EcoSeed

Advertise With Us Contribute With Us

Wed08272014

Whether you're planning to fish in pregnant drugs of ontario or have a effective quality picked out, do indeed forget to check exact buttocks and roads. http://achetercialisenfranceonlineonline.name/acheter-cialis-en-france/ Together front is on the editorial do you figure they will however longer want their number taken our or their hemorrhoids or income from rumors figure you do only need the company for those effects, but never finally your prescription may vary.
Back You are here: Home Business Europe University of York opens new center for development of green chemicals

Europe

University of York opens new center for development of green chemicals

Britain's University of York opened thelb2.5 million Biorenewables Development Center yesterday.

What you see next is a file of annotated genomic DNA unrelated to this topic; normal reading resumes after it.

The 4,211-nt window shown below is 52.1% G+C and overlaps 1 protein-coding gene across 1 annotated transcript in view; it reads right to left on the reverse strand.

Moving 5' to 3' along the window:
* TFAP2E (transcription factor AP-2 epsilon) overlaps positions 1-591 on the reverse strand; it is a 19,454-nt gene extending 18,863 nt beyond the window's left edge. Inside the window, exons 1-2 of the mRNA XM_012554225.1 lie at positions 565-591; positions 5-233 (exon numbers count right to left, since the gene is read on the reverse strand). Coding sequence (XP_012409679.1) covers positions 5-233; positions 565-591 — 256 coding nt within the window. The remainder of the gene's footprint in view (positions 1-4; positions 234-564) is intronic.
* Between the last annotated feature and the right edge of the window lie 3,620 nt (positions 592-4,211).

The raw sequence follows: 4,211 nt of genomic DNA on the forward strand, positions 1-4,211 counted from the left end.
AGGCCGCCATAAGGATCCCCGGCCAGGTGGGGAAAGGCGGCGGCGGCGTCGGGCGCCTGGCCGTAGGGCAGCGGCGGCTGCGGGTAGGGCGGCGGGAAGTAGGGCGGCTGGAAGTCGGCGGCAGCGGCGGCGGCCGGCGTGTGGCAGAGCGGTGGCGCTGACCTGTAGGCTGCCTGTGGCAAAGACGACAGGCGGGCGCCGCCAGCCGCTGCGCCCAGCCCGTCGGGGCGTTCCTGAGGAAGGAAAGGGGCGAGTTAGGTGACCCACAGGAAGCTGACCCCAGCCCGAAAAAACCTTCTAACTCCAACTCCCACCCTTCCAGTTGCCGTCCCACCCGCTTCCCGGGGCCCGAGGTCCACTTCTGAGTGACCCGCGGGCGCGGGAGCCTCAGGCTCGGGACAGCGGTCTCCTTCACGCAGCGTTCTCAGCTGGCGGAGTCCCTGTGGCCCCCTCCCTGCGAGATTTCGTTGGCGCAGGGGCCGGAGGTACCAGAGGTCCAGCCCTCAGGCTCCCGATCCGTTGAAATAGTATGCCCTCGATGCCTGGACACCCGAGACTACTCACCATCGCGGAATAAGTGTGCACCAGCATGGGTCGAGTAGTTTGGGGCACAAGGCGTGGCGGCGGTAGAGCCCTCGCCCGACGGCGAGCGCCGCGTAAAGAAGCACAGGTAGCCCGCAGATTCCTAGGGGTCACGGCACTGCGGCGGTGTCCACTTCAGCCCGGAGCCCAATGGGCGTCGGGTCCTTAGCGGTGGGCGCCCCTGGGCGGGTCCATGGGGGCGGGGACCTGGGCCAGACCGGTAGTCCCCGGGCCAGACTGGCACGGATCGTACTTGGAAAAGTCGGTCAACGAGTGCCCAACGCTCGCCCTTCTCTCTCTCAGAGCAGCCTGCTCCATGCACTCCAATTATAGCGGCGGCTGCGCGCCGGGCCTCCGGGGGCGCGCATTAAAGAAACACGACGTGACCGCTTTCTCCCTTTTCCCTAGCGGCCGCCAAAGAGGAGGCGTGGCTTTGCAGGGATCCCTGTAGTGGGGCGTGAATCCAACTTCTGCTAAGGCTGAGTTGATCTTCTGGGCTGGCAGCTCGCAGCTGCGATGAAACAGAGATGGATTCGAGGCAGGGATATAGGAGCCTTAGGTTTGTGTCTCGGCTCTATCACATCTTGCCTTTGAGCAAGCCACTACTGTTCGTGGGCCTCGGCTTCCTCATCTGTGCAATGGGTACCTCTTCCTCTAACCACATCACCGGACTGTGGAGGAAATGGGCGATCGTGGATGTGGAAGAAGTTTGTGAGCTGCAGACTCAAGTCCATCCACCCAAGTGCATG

The facility, funded by the U.K.'s Department for Business, Innovation and Skills and the European Regional Development Fund, aims to be a headquarters for the development of renewable chemicals.

The facility will combine techniques in modern genetics, green chemistry and processing methods to produce high value chemicals and products from plants, microbes and biomass.

The university said the development center will bridge the gap between the laboratory and industry, providing companies and the academe with a way to test, develop and scale up bio-refining.

The facility will help industries to make a shift from petroleum-based chemicals to renewable feedstock, since many are looking for and identifying alternatives, said B.D.C. Director Joe Ross in an interview with CNN.

During the inauguration of the new facility, Business Secretary Vince Cable, said it could help the U.K. to be a key player in the green chemicals market.

"It will also help U.K. companies to access and capitalise on the global growth potential from these new technologies and products," he added.

Researchers at the center have already begun several green chemistry projects, including collaborating with a small company to covert industrial waste to renewable chemicals using specially-developed strains of the mould Aspergillus. – EcoSeed Staff



Featured Partners